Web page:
Bit (binary digit)
A bit (short for binary digit) is the smallest unit of data in a computer. A bit has a single binary value, either 0 or 1
Uses of Bits
Although they’re sometimes written in decimal or byte form, network addresses like IP addresses and MAC addresses are ultimately represented as bits in network communications.
The color depth in display graphics is often measured in terms of bits. For example, monochrome images are one-bit images, while 8-bit images can represent 256 colors or gradients in grayscale. True color graphics are presented in 24-bit, 32-bit, and higher graphics.
Special digital numbers called keys are often used to encrypt data on computer networks. The length of these keys is expressed in terms of the number of bits. The greater the number of bits, the more effective that key is in protecting data. In wireless network security, for example, 40-bit WEP keys are relatively insecure, but 128-bit or larger WEP keys are much more effective.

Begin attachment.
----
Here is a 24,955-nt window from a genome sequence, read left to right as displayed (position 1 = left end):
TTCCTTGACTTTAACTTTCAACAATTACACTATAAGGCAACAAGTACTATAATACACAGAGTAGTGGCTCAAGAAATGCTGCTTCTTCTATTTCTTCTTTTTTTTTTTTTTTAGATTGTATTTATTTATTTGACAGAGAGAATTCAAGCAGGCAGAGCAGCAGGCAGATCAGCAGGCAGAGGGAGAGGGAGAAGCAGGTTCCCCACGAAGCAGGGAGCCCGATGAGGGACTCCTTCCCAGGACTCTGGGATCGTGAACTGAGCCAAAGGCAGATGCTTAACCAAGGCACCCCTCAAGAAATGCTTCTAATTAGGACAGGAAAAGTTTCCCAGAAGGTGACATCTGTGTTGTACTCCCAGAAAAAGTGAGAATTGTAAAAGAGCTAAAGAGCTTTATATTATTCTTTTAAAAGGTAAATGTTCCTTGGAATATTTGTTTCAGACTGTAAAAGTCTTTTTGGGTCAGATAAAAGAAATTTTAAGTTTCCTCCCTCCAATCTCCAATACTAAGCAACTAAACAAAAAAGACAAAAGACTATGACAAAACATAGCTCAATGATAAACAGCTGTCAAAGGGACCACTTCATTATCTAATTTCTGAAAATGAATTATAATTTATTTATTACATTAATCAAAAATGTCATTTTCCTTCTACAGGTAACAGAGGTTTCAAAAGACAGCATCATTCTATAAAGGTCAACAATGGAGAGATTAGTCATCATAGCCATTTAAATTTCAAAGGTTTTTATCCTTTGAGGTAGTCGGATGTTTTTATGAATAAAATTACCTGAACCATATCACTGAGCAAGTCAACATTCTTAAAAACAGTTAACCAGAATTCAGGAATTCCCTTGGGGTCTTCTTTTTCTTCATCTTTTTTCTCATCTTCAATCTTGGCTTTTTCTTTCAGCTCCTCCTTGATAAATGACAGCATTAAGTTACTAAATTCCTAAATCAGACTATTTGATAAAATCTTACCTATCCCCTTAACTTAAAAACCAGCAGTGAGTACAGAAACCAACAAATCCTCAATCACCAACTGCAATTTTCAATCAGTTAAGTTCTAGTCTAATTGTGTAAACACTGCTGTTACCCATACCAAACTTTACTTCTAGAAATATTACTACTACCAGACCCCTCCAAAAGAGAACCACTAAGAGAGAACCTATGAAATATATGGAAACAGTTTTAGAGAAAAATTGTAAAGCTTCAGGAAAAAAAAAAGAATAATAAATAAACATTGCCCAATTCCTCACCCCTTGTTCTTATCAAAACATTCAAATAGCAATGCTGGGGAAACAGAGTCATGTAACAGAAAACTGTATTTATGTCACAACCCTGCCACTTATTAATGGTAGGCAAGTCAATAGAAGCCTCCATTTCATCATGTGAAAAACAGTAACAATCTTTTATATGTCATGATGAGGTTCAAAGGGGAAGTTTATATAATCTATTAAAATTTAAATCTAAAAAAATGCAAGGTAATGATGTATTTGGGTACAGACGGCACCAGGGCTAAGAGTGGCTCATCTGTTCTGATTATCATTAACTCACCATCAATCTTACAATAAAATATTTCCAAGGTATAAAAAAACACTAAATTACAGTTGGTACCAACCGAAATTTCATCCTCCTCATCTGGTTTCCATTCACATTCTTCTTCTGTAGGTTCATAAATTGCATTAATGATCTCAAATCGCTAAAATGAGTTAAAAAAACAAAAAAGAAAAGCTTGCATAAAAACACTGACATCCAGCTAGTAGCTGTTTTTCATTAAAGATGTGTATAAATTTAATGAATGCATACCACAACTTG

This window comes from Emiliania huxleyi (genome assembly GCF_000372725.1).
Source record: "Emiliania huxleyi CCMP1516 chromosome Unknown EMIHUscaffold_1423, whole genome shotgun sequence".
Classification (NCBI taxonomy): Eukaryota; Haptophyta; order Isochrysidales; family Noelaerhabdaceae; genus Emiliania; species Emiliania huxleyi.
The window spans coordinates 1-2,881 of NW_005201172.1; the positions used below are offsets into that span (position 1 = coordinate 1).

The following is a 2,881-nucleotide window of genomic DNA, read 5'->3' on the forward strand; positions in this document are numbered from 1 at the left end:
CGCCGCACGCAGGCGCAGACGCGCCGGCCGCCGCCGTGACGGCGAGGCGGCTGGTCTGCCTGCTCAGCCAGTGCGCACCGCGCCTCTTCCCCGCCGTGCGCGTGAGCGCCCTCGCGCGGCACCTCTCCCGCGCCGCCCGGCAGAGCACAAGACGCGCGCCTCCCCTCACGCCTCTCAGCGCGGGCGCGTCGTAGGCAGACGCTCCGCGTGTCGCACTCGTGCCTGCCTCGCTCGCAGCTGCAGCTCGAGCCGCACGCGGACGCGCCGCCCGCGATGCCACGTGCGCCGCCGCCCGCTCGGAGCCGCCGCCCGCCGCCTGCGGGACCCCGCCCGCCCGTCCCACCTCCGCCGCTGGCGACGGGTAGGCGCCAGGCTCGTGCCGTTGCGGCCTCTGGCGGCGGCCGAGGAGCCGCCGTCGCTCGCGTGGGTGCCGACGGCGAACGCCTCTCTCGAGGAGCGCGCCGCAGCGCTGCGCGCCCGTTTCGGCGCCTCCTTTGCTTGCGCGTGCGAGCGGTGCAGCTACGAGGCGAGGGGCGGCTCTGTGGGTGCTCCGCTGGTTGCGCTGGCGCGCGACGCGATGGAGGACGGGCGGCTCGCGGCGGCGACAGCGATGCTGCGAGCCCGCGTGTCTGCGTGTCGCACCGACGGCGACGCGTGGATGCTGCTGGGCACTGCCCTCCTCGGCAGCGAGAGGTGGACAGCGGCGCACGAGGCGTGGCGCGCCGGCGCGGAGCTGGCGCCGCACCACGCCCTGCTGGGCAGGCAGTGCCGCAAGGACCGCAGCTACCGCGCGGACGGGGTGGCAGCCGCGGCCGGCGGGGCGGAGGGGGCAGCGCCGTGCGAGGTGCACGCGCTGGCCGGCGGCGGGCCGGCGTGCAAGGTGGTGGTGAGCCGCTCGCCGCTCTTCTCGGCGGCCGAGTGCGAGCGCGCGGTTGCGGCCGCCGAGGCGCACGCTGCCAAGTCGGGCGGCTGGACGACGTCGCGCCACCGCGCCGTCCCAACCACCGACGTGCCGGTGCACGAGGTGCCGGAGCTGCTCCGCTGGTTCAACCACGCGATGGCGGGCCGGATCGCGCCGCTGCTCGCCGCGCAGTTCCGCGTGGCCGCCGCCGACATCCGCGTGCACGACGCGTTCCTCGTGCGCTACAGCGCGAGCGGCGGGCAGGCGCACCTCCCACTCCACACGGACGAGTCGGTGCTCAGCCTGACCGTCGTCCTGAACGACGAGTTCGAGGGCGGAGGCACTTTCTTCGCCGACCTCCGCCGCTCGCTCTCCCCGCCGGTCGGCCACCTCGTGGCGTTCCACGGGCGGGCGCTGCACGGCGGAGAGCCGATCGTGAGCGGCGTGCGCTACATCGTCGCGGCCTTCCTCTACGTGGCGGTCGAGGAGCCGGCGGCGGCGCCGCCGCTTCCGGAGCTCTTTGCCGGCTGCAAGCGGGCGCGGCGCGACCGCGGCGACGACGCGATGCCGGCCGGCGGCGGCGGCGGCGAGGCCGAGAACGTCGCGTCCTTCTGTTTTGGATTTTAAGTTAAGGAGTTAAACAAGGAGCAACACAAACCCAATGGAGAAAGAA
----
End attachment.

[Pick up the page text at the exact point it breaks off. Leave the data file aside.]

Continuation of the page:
Tabular Representation of various Memory Sizes
|NAME||EQUAL TO||SIZE(IN BYTES)|
|Nibble||4 bits||1/2 (rare)|
|Megabyte||1, 024kilobytes||1, 048, 576|
|Gigabyte||1, 024 megabytes||1, 073, 741, 824|
|Terrabyte||1, 024 gigabytes||1, 099, 511, 627, 776|
|Petabyte||1, 024 terrabytes||1, 125, 899, 906, 842, 624|
|Exabyte||1, 024 petabytes||1, 152, 921, 504, 606, 846, 976|
|Zettabyte||1, 024 exabytes||1, 180, 591, 620, 717, 411, 303, 424|
|Yottabyte||1, 024 zettabytes||1, 208, 925, 819, 614, 629, 174, 706, 176|